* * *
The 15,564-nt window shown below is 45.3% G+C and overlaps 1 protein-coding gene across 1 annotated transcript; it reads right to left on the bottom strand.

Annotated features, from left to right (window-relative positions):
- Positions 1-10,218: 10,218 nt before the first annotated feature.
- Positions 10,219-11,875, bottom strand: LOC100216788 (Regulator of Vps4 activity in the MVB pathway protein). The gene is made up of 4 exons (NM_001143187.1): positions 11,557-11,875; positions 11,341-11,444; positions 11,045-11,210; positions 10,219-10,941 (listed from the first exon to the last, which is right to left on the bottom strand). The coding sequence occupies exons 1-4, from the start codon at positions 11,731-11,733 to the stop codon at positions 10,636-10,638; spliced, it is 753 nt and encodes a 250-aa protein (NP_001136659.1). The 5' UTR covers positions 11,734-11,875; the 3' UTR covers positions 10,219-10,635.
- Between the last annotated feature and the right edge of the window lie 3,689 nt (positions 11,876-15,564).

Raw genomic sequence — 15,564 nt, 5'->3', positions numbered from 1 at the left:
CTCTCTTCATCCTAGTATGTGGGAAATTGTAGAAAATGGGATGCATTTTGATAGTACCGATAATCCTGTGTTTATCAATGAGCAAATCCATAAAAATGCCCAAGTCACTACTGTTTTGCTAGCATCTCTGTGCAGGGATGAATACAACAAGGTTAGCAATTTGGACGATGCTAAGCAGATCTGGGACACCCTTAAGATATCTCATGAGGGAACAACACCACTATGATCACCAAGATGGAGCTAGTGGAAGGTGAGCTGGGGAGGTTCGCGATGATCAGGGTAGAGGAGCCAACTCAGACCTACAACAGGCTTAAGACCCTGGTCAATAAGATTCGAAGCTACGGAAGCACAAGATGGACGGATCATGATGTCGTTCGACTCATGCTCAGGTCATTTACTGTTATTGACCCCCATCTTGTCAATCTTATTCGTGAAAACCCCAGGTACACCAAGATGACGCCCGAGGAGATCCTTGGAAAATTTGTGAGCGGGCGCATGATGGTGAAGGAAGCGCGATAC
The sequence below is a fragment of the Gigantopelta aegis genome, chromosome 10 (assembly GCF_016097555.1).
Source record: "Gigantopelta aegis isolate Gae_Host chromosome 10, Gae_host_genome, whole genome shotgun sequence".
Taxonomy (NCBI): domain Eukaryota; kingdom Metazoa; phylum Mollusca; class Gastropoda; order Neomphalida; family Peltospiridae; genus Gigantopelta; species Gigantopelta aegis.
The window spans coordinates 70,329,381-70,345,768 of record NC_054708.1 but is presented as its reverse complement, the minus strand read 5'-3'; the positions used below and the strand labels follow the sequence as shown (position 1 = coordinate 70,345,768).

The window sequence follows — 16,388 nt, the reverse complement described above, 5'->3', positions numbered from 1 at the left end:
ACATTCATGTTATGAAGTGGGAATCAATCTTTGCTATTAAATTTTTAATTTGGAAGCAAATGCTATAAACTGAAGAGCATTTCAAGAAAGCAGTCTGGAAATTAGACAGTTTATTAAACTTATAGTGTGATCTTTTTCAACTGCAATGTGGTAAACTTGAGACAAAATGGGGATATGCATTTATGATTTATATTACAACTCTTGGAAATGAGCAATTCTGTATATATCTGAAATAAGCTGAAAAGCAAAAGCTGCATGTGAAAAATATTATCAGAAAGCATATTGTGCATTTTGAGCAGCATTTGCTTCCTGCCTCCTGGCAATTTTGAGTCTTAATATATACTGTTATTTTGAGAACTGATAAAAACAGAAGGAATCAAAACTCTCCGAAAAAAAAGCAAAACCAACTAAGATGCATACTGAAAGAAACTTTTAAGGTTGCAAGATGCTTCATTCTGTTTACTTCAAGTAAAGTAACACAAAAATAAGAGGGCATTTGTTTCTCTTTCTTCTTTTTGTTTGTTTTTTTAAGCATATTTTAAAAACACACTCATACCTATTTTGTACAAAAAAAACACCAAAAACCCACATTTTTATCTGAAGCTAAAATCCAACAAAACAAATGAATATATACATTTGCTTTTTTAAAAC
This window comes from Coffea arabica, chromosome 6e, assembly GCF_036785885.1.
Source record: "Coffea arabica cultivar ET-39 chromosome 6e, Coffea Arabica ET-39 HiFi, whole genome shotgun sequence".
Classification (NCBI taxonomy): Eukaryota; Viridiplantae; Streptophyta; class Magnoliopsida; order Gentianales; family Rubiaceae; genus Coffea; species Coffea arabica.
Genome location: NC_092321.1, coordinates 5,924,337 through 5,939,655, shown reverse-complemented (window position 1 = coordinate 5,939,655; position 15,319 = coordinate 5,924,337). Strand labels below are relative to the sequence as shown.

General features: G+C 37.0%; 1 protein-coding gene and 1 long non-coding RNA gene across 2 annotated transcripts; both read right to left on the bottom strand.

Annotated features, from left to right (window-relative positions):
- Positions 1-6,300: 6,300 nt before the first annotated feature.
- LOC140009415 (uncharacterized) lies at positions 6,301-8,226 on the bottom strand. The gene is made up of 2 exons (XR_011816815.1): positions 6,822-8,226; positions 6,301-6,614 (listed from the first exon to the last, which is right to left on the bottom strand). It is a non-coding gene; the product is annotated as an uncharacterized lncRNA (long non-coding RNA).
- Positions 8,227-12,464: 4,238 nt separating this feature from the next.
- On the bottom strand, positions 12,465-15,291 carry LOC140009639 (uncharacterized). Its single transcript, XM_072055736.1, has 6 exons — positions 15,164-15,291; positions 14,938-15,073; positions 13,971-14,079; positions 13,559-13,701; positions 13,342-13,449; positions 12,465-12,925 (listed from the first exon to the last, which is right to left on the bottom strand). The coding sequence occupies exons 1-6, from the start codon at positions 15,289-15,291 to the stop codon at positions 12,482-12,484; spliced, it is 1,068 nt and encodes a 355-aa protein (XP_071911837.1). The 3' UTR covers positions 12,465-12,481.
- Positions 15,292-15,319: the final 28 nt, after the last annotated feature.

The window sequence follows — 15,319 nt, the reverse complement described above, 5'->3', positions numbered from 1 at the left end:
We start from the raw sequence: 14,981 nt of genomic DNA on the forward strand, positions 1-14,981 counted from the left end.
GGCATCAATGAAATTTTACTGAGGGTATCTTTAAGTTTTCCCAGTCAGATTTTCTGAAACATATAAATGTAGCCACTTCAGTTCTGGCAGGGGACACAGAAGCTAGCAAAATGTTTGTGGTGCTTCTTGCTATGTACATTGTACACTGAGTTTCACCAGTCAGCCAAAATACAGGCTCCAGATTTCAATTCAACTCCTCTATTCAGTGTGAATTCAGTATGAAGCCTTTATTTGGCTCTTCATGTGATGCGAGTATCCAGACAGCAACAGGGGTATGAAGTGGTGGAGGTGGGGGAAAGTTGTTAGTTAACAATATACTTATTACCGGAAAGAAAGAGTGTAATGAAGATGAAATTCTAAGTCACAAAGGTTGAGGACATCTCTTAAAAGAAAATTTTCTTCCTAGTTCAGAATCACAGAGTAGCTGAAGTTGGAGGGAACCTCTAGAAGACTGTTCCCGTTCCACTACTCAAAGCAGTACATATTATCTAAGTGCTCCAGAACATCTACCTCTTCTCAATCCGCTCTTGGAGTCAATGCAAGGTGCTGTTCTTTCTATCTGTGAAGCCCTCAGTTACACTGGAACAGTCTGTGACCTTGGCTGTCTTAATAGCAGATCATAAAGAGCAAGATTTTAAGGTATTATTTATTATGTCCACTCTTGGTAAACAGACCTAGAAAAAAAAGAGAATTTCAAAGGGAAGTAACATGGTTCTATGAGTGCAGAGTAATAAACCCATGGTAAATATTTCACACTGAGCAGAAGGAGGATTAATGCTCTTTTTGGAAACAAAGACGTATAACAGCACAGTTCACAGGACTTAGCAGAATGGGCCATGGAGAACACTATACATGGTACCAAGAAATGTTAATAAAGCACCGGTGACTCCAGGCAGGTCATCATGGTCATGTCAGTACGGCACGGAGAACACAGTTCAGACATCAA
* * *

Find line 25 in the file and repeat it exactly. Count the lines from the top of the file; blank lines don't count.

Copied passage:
The window sequence follows — 15,319 nt, the reverse complement described above, 5'->3', positions numbered from 1 at the left end: